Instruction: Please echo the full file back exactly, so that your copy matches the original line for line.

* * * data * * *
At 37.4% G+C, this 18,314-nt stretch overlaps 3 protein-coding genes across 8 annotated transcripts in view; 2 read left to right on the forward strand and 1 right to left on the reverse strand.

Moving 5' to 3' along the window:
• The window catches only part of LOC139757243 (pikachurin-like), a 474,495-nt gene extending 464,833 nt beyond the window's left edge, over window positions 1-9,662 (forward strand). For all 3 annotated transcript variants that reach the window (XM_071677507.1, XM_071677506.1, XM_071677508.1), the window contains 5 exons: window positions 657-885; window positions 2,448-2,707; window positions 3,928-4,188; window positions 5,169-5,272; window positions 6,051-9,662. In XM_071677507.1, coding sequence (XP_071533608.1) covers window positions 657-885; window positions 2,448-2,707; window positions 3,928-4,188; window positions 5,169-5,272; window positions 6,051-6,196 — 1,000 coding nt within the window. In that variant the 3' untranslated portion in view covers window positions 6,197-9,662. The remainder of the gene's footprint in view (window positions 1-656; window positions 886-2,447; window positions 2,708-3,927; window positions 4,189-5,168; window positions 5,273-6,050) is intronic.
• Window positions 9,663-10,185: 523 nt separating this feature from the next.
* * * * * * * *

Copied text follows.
At 37.4% G+C, this 18,314-nt stretch overlaps 3 protein-coding genes across 8 annotated transcripts in view; 2 read left to right on the forward strand and 1 right to left on the reverse strand.

Moving 5' to 3' along the window:
• The window catches only part of LOC139757243 (pikachurin-like), a 474,495-nt gene extending 464,833 nt beyond the window's left edge, over window positions 1-9,662 (forward strand). For all 3 annotated transcript variants that reach the window (XM_071677507.1, XM_071677506.1, XM_071677508.1), the window contains 5 exons: window positions 657-885; window positions 2,448-2,707; window positions 3,928-4,188; window positions 5,169-5,272; window positions 6,051-9,662. In XM_071677507.1, coding sequence (XP_071533608.1) covers window positions 657-885; window positions 2,448-2,707; window positions 3,928-4,188; window positions 5,169-5,272; window positions 6,051-6,196 — 1,000 coding nt within the window. In that variant the 3' untranslated portion in view covers window positions 6,197-9,662. The remainder of the gene's footprint in view (window positions 1-656; window positions 886-2,447; window positions 2,708-3,927; window positions 4,189-5,168; window positions 5,273-6,050) is intronic.
• Window positions 9,663-10,185: 523 nt separating this feature from the next.